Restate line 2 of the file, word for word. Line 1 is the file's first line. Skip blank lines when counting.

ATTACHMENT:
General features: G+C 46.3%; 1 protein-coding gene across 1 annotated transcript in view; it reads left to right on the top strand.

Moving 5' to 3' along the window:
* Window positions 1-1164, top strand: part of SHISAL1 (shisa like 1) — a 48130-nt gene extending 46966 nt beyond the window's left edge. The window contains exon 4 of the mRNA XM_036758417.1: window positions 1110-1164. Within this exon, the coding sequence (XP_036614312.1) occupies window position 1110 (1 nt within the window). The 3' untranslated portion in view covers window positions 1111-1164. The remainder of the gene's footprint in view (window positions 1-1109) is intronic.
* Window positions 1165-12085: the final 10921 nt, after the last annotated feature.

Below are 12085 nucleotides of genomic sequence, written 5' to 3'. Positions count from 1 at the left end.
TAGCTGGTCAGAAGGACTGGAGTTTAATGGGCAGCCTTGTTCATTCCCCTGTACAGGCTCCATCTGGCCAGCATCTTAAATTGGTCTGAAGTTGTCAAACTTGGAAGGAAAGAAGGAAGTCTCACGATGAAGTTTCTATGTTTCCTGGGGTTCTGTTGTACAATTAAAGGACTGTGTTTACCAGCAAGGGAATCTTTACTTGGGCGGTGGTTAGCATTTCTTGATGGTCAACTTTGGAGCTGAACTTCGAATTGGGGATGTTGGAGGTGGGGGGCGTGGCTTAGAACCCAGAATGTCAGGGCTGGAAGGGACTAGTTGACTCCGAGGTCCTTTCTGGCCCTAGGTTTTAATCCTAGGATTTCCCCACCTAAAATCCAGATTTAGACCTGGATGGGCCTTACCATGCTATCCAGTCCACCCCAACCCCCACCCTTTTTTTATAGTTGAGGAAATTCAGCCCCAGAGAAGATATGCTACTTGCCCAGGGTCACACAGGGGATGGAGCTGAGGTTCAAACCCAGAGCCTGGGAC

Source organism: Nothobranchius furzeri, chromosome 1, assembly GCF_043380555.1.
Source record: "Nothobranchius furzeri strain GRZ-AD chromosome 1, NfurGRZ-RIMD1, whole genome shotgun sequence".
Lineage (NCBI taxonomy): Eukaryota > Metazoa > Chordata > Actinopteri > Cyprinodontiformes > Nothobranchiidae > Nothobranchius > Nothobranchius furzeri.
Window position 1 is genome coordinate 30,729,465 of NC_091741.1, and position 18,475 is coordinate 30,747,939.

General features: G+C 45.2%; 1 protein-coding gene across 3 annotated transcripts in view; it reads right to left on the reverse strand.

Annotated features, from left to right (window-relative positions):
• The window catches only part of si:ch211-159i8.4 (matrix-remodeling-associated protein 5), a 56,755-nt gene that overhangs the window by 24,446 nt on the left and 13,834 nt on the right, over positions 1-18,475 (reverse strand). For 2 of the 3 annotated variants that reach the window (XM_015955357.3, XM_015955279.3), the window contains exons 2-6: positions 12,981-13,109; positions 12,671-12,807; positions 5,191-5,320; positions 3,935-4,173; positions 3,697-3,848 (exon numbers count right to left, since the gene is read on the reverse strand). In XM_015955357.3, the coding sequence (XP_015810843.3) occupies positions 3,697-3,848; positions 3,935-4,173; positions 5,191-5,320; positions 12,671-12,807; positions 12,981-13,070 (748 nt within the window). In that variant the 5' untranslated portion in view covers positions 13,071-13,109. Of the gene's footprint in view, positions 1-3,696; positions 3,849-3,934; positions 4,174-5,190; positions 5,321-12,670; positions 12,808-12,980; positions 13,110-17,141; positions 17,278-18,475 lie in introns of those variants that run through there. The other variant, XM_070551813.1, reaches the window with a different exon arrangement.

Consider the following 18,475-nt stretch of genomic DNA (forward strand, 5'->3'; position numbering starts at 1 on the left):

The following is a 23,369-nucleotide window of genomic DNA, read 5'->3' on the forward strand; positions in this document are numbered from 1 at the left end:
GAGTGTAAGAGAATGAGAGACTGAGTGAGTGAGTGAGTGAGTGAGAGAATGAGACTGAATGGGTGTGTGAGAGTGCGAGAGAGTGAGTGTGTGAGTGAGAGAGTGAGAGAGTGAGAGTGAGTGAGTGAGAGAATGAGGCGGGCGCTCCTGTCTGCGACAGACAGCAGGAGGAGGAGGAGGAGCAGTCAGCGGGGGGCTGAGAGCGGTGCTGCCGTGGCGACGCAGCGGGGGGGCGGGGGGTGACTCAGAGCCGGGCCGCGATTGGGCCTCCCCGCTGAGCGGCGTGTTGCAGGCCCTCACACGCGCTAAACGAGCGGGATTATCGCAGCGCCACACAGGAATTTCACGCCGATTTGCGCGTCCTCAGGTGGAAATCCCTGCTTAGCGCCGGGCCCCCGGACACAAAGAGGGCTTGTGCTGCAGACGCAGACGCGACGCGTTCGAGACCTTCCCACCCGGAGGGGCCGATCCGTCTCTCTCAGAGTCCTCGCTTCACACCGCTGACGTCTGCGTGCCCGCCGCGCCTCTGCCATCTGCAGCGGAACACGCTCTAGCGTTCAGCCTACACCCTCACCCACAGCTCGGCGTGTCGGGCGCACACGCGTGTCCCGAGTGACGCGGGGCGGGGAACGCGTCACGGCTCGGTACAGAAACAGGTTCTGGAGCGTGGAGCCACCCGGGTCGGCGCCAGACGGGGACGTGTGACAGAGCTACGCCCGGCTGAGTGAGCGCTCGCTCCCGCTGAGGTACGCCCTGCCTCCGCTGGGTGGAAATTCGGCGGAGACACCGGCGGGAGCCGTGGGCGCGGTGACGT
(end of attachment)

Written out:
Moving 5' to 3' along the window: